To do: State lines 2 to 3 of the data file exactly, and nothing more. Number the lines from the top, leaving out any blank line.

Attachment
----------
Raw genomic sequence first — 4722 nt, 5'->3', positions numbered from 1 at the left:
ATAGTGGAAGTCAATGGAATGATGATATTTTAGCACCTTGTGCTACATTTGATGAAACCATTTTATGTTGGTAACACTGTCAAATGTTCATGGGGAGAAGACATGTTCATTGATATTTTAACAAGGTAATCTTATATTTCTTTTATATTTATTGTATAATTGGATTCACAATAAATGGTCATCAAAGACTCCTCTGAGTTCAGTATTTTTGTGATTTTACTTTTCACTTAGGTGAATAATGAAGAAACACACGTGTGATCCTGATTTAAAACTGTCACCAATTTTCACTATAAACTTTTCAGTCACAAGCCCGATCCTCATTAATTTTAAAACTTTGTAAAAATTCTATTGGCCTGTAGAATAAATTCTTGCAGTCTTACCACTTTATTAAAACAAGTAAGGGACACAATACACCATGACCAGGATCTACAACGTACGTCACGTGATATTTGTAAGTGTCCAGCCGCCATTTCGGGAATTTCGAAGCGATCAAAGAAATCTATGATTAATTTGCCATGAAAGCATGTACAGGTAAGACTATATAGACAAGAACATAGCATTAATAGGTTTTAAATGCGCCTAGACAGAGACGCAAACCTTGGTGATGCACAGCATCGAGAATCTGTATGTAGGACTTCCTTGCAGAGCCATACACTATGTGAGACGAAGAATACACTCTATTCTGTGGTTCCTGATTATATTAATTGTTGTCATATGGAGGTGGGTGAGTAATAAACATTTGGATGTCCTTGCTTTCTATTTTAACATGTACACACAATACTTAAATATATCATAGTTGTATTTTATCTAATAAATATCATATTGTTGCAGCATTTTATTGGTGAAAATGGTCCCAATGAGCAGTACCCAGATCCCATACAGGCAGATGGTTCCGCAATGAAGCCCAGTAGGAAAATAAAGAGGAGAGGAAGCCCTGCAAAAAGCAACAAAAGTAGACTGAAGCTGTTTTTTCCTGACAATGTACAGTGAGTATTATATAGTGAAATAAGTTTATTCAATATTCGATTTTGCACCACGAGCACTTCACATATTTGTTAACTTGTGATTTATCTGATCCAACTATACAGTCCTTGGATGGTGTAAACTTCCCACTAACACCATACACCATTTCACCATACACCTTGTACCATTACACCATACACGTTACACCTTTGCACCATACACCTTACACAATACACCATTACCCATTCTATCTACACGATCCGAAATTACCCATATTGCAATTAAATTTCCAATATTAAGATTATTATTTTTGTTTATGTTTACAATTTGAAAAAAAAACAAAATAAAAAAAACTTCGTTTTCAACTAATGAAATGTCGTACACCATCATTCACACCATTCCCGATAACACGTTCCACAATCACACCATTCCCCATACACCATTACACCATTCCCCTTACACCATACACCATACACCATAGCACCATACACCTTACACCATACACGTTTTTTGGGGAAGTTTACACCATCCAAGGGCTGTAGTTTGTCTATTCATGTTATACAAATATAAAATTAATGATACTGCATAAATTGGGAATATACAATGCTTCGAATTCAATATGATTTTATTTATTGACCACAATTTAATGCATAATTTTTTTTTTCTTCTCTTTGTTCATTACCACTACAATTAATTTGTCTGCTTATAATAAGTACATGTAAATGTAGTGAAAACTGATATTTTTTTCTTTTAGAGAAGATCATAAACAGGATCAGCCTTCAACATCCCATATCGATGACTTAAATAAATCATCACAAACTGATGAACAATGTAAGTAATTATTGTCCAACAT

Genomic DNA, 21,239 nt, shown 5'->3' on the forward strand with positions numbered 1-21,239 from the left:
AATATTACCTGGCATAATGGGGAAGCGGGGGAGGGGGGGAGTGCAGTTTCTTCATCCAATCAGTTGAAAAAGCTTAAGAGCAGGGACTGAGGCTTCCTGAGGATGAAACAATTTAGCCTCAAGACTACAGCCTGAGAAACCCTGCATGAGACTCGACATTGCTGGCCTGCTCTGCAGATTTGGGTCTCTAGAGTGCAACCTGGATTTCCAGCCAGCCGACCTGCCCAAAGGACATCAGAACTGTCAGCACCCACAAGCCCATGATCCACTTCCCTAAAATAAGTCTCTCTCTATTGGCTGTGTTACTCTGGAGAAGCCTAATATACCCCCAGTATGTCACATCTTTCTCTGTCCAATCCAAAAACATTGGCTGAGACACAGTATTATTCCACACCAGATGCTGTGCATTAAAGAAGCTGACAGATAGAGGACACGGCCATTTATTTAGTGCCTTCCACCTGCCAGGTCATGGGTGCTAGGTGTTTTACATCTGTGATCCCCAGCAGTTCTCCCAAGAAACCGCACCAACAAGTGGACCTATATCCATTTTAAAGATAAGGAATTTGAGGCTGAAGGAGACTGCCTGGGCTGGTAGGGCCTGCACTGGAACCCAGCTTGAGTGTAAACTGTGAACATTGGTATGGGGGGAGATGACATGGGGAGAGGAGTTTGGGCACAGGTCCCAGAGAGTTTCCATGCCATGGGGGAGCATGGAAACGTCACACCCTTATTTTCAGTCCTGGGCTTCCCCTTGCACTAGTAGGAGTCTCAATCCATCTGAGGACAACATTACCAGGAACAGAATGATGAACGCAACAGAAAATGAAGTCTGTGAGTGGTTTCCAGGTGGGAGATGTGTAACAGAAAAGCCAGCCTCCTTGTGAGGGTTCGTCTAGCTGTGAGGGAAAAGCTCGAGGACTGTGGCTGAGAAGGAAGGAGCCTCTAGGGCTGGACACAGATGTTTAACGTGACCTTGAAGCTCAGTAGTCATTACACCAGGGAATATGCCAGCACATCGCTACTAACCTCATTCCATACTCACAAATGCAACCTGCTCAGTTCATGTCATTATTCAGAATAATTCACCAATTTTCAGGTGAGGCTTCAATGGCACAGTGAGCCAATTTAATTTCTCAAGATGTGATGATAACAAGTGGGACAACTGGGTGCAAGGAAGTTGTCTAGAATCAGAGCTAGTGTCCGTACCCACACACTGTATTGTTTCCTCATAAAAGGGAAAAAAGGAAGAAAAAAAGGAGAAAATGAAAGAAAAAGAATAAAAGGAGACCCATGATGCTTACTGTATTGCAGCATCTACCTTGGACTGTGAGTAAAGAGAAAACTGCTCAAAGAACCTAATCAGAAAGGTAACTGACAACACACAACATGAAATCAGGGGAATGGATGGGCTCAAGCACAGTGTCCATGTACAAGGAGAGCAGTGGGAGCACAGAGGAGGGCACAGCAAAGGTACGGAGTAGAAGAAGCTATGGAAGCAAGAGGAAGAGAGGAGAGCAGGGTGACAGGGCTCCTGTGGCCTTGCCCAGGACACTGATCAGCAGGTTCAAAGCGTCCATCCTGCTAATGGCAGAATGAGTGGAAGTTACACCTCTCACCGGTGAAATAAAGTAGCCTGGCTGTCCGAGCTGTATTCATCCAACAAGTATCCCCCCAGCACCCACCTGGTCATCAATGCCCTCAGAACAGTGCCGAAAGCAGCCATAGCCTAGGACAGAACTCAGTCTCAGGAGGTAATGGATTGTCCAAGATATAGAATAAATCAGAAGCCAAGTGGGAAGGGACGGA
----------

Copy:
ATAGTGGAAGTCAATGGAATGATGATATTTTAGCACCTTGTGCTACATTTGATGAAACCATTTTATGTTGGTAACACTGTCAAATGTTCATGGGGAGAAGACATGTTCATTGATATTTTAACAAGGTAATCTTATATTTCTTTTATATTTATTGTATAATTGGATTCACAATAAATGGTCATCAAAGACTCCTCTGAGTTCAGTATTTTTGTGATTTTACTTTTCACTTAGGTGAATAATGAAGAAACACACGTGTGATCCTGATTTAAAACTGTCACCAATTTTCACTATAAACTTTTCAGTCACAAGCCCGATCCTCATTAATTTTAAAACTTTGTAAAAATTCTATTGGCCTGTAGAATAAATTCTTGCAGTCTTACCACTTTATTAAAACAAGTAAGGGACACAATACACCATGACCAGGATCTACAACGTACGTCACGTGATATTTGTAAGTGTCCAGCCGCCATTTCGGGAATTTCGAAGCGATCAAAGAAATCTATGATTAATTTGCCATGAAAGCATGTACAGGTAAGACTATATAGACAAGAACATAGCATTAATAGGTTTTAAATGCGCCTAGACAGAGACGCAAACCTTGGTGATGCACAGCATCGAGAATCTGTATGTAGGACTTCCTTGCAGAGCCATACACTATGTGAGACGAAGAATACACTCTATTCTGTGGTTCCTGATTATATTAATTGTTGTCATATGGAGGTGGGTGAGTAATAAACATTTGGATGTCCTTGCTTTCTATTTTAACATGTACACACAATACTTAAATATATCATAGTTGTATTTTATCTAATAAATATCATATTGTTGCAGCATTTTATTGGTGAAAATGGTCCCAATGAGCAGTACCCAGATCCCATACAGGCAGATGGTTCCGCAATGAAGCCCAGTAGGAAAATAAAGAGGAGAGGAAGCCCTGCAAAAAGCAACAAAAGTAGACTGAAGCTGTTTTTTCCTGACAATGTACAGTGAGTATTATATAGTGAAATAAGTTTATTCAATATTCGATTTTGCACCACGAGCACTTCACATATTTGTTAACTTGTGATTTATCTGATCCAACTATACAGTCCTTGGATGGTGTAAACTTCCCACTAACACCATACACCATTTCACCATACACCTTGTACCATTACACCATACACGTTACACCTTTGCACCATACACCTTACACAATACACCATTACCCATTCTATCTACACGATCCGAAATTACCCATATTGCAATTAAATTTCCAATATTAAGATTATTATTTTTGTTTATGTTTACAATTTGAAAAAAAAACAAAATAAAAAAAACTTCGTTTTCAACTAATGAAATGTCGTACACCATCATTCACACCATTCCCGATAACACGTTCCACAATCACACCATTCCCCATACACCATTACACCATTCCCCTTACACCATACACCATACACCATAGCACCATACACCTTACACCATACACGTTTTTTGGGGAAGTTTACACCATCCAAGGGCTGTAGTTTGTCTATTCATGTTATACAAATATAAAATTAATGATACTGCATAAATTGGGAATATACAATGCTTCGAATTCAATATGATTTTATTTATTGACCACAATTTAATGCATAATTTTTTTTTTCTTCTCTTTGTTCATTACCACTACAATTAATTTGTCTGCTTATAATAAGTACATGTAAATGTAGTGAAAACTGATATTTTTTTCTTTTAGAGAAGATCATAAACAGGATCAGCCTTCAACATCCCATATCGATGACTTAAATAAATCATCACAAACTGATGAACAATGTAAGTAATTATTGTCCAACAT

Genomic DNA, 21,239 nt, shown 5'->3' on the forward strand with positions numbered 1-21,239 from the left: